Jordan Taylor [00:05:29] So our first customers have been individuals who discovered Medfly, whether it was through a podcast like this or through some of the content that we’ve created, and they were really drawn to the prospect of being able to break outside of their bubble and being able to have a committed, dedicated space to invest in their growth over time. But what we’ve seen over the past few months and what we really see as a big opportunity for Medley going forward is companies have actually been reaching out to us because they’re very interested in providing members of their team with a structured way to grow and structured way to to get outside of the company culture ecosystem. And so we actually have already run a pilot with three different companies and three very different industries, which is exciting to us. And we have a lot of plans over the next upcoming year and growing out that and working with a few more really people oriented companies to grow out that piece of the business.
Edith Cooper [00:06:24] This is a real example of what I was talking about before, which is the increased requirement of companies and leaders to meet people where they are. I think we would all agree that the last months, actually perhaps years have really increased the pressure and stress on everyone. And it is almost impossible, particularly given that so many of us have been working remotely to separate the experiences of one’s life personally from their professional realities. And so employers and leaders want to find ways to signal to their people that simply they care about them, that they recognize that personal and professional now are quite blended. And this is an opportunity to show support and ways to invest in them and their overall well-being.
Sam Jayanti [00:07:14] That totally makes sense. In t2019, for every hundred men promoted to manager, eighty five women were promoted and this gap was even larger for some demographic groups. Only fifty eight black women, seventy one Latinas, and women, you both know well, have remained significantly outnumbered in entry level management at the beginning of 2020. How do you acknowledge the structural inequalities that impede progress in the workplace for particular groups in your community while still curating an experience for all?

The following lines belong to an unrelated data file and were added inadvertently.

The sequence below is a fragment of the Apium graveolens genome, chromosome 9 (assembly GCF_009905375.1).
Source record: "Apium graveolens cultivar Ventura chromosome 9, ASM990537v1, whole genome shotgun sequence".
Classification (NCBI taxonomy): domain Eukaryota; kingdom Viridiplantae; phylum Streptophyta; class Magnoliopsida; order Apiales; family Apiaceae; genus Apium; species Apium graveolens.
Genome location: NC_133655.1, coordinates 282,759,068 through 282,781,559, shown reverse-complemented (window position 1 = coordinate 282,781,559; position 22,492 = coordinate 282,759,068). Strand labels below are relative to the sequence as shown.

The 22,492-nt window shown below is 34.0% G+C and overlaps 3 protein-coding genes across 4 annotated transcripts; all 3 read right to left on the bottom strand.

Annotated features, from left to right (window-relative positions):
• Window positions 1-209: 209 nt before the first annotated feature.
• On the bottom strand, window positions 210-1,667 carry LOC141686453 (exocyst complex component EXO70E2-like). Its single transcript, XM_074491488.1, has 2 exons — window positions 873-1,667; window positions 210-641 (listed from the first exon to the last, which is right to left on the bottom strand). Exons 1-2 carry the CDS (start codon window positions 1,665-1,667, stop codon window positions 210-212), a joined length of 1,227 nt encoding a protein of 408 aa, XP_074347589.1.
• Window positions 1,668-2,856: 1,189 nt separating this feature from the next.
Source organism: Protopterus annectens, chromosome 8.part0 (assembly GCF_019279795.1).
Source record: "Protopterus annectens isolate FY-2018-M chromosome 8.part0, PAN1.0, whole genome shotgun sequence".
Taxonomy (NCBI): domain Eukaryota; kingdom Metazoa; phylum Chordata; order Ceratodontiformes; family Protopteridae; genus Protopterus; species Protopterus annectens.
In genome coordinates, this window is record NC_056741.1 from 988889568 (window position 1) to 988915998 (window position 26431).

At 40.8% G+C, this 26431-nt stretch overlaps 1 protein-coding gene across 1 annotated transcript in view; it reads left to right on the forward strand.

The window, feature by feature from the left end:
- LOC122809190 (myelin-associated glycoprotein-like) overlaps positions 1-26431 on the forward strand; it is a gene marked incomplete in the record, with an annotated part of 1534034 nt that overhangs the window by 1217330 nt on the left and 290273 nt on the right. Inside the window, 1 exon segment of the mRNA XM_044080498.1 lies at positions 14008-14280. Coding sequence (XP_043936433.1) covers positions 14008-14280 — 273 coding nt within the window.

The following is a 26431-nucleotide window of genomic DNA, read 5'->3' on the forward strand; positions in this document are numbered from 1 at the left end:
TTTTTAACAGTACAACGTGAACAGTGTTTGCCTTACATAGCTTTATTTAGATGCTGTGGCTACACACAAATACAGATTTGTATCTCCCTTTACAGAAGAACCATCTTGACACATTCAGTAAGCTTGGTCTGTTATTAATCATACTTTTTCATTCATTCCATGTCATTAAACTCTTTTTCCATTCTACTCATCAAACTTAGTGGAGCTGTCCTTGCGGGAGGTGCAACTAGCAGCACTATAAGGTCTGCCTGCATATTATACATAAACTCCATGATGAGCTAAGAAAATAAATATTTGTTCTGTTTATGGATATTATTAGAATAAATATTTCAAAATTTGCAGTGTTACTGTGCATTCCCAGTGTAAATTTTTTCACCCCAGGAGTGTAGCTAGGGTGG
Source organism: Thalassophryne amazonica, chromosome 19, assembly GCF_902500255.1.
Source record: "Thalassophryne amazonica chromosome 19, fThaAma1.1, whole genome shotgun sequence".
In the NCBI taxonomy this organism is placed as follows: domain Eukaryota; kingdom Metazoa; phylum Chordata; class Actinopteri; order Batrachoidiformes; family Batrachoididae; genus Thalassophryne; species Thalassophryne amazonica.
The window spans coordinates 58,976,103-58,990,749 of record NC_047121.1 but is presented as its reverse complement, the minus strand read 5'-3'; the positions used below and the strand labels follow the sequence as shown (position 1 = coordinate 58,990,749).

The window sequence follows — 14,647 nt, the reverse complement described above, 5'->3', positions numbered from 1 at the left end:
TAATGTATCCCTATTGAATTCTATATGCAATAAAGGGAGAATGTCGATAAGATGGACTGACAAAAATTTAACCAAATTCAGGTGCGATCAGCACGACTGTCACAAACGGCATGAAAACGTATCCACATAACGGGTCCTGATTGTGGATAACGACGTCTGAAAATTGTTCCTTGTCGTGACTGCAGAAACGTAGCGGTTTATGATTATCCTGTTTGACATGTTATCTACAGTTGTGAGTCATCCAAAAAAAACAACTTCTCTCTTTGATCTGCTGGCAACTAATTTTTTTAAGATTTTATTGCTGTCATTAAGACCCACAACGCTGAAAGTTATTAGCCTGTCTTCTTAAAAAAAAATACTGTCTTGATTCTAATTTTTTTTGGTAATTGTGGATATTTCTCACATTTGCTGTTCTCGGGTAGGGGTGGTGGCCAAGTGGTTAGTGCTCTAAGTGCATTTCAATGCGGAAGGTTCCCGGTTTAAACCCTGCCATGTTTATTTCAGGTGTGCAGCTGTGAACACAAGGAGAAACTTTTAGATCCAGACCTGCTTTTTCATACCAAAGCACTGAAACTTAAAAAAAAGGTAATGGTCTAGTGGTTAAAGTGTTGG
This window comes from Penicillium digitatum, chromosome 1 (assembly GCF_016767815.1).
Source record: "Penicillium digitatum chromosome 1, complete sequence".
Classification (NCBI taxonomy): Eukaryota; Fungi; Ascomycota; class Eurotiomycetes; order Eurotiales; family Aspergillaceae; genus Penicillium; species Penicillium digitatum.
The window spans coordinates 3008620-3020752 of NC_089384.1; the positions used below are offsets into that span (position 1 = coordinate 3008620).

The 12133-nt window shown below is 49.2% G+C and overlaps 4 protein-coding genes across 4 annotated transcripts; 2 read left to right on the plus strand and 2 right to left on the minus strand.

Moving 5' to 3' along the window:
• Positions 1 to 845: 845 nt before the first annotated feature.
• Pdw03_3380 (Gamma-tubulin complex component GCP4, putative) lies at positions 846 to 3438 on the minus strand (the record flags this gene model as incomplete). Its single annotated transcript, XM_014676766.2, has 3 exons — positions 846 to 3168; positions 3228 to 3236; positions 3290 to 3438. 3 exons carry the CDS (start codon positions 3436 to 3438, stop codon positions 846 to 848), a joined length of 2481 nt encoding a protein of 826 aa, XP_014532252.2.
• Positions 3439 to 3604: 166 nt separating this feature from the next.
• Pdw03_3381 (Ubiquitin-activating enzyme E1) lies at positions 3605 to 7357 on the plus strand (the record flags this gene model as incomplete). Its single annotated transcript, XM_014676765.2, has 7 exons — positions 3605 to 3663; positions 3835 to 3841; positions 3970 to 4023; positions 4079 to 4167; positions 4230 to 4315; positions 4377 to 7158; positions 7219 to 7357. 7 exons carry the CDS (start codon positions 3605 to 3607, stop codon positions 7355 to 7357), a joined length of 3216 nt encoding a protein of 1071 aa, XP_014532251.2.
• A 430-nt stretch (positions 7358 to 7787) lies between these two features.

Edith Cooper [00:07:52] Well, it has been very important to us to ensure that we are creating an environment that is truly inclusive, and so we use a methodology to match people based on their personal values and things they’ve highlighted to us in the profile that we ask people to complete. But we are very deliberate and thoughtful about making sure that we are creating an environment where there is a diverse set of perspectives and experiences. And quite frankly, to your point, that is something that is still quite unique, particularly for mid-level and senior level managers. Organizations must be intentional and deliberate about ensuring that there is equal opportunity for people to perform to their potential. And in the work that I’ve been involved in over the decades, it’s very clear that we must pay attention to every touchpoint that an employee has that creates their experience and therefore success. Things like the manager that they have, the opportunities and access that they have to new opportunities that may be a bit risky but are a huge step change opportunities for learning and growth. And I think probably throughout each of these categories accountability. We can no longer be comfortable with the thinking that this will take time. We have to own the responsibilities, that we have to be deliberate in finding excellence broadly defined and making sure that that excellence has equal opportunities to success once they are employed in an organization.
Jordan Taylor [00:09:34] I think another way that we are really trying to help underrepresented groups and women make progress in the workplace and in the world, to be quite honest, is by giving people these supported spaces where men, women, people of color, white people are all able to learn from each other’s perspectives and hopefully build empathy. And hopefully, while we hope that we’re able to support women, for example, in hopefully getting that promotion and making progress and living happier lives, we also want men to be more aware of some of the limitations and challenges that they might be potentially inflicting on others or or feel themselves. And so I think that’s something that we’ve seen as a really big opportunity, is that we’ve actually been able to create spaces where people can sort of connect across various demographics and recognize sort of the similarities that we all have.
Sam Jayanti [00:10:29] Totally makes sense, you started Medley in the midst of the pandemic and had to make a significant pivot in moving from a concept that centered around a physical space to an entirely virtual experience. What would you say has worked well about the virtual experience and what hasn’t?